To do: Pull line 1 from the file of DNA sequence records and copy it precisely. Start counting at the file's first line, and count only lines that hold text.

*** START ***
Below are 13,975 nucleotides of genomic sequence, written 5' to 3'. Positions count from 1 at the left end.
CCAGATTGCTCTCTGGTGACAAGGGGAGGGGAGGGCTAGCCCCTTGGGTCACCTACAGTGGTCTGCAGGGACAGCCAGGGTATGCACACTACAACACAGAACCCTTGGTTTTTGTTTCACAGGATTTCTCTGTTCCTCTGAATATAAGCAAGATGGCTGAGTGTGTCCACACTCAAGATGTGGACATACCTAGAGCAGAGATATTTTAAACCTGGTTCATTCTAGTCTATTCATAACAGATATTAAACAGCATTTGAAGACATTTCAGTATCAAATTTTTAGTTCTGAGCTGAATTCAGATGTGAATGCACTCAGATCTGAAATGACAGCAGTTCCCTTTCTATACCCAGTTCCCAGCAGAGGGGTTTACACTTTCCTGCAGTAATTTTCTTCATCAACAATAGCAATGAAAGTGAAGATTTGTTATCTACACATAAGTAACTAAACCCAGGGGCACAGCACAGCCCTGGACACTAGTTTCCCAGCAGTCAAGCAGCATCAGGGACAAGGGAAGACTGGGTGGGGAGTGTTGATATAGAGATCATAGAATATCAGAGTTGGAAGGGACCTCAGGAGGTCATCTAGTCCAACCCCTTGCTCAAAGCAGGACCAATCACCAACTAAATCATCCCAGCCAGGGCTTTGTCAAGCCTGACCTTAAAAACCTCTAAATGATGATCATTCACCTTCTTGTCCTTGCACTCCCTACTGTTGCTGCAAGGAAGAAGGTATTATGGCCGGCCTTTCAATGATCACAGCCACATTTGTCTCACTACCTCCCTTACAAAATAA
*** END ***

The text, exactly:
Below are 13,975 nucleotides of genomic sequence, written 5' to 3'. Positions count from 1 at the left end.